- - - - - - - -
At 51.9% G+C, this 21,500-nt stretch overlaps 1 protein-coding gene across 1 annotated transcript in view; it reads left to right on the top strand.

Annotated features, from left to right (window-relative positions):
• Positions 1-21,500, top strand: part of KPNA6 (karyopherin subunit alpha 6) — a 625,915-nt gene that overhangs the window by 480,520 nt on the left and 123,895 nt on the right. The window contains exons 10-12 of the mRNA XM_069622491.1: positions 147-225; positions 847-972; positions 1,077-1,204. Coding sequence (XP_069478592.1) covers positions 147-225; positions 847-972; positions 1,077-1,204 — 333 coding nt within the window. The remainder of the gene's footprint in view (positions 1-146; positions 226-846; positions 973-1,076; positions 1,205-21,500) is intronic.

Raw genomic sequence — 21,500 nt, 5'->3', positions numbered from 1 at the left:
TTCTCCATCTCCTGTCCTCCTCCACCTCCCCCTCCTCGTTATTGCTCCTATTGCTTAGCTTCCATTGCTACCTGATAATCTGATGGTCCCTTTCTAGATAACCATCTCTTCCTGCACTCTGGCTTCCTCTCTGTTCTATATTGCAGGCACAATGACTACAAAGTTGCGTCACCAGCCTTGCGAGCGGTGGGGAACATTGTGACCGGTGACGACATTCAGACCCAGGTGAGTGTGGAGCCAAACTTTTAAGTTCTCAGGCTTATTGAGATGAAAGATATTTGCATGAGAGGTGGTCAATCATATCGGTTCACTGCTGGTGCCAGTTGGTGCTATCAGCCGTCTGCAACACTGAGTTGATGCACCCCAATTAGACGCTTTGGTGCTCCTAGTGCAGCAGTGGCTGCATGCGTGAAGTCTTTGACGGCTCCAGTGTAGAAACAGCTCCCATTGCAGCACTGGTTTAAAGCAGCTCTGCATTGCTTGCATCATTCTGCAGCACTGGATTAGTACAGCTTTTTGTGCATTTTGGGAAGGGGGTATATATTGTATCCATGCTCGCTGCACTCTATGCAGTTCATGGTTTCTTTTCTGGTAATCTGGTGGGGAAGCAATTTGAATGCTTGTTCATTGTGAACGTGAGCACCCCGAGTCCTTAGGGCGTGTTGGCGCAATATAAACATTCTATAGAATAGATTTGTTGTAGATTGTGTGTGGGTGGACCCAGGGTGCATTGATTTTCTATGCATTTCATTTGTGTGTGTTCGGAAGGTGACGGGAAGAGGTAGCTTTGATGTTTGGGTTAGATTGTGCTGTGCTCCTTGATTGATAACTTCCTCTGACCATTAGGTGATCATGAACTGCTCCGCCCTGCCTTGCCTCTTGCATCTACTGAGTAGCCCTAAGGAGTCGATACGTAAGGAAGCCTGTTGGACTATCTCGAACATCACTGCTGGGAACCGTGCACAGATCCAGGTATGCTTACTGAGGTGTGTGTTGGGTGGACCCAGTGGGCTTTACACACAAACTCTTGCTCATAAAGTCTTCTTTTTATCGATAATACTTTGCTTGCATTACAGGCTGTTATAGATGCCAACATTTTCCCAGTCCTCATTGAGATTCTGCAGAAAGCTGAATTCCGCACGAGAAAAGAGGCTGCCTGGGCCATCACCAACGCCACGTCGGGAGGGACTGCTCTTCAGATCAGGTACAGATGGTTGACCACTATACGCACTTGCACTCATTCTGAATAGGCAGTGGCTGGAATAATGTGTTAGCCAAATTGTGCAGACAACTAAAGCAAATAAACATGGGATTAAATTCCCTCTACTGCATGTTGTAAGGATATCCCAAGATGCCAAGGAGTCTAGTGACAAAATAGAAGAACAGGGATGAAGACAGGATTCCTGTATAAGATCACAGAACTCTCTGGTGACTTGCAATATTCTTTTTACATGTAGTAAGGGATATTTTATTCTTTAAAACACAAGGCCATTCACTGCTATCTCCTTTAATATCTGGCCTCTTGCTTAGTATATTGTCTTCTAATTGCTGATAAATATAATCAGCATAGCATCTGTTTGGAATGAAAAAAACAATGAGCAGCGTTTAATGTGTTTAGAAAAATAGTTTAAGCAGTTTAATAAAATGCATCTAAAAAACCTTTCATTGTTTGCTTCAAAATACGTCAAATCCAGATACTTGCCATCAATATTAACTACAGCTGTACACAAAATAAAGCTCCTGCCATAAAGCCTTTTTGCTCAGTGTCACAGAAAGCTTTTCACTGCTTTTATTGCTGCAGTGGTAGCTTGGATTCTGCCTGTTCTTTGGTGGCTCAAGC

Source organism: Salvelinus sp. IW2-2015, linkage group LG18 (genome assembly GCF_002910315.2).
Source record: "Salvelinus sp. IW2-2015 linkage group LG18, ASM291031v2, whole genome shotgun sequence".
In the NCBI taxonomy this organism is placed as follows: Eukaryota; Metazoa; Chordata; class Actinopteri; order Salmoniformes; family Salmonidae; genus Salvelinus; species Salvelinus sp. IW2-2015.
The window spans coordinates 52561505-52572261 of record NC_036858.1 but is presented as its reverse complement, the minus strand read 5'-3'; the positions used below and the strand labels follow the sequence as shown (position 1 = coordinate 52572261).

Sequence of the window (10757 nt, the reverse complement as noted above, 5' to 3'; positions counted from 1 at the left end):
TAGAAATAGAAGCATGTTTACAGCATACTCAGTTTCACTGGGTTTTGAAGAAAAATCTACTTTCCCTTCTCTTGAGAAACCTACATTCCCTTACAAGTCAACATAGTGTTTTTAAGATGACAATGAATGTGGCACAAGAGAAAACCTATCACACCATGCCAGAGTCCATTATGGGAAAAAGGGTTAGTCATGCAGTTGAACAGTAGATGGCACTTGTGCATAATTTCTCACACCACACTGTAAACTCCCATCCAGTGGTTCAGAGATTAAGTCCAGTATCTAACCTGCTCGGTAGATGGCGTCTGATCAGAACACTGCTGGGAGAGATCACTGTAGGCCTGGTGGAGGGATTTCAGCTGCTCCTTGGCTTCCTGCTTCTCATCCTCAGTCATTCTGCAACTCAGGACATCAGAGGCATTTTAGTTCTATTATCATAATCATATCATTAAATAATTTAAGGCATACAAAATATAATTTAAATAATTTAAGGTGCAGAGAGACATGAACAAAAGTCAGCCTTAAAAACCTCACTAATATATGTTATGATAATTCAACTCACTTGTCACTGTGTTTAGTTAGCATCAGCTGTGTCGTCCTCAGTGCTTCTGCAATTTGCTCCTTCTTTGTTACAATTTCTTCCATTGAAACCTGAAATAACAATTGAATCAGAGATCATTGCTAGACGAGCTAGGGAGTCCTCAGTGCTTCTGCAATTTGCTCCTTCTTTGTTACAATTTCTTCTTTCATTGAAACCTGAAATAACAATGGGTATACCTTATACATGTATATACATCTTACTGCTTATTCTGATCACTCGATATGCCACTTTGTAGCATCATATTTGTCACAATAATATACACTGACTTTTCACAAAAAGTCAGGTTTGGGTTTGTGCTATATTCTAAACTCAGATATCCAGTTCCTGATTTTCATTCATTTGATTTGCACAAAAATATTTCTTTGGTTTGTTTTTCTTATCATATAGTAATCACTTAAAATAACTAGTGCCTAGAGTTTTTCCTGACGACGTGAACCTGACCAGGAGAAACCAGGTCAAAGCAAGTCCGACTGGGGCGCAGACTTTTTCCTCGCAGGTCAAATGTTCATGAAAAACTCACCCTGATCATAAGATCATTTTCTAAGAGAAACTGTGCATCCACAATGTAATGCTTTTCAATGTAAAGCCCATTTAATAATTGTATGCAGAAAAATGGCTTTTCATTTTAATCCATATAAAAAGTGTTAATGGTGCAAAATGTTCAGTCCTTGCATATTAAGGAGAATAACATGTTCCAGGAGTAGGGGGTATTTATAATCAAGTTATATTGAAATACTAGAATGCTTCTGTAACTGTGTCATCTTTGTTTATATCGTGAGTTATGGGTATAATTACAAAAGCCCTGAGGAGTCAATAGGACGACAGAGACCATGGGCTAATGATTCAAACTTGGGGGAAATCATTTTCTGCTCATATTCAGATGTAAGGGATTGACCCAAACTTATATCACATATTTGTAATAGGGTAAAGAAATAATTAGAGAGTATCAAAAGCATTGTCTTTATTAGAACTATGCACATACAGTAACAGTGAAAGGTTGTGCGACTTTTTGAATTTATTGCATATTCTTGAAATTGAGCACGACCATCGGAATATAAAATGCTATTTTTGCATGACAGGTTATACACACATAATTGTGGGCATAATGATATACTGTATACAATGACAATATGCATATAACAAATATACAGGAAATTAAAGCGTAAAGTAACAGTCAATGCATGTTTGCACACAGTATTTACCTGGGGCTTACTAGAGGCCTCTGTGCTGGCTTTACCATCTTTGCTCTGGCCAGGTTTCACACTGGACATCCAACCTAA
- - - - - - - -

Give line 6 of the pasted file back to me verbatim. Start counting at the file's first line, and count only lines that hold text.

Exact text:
Source organism: Salvelinus sp. IW2-2015, linkage group LG18 (genome assembly GCF_002910315.2).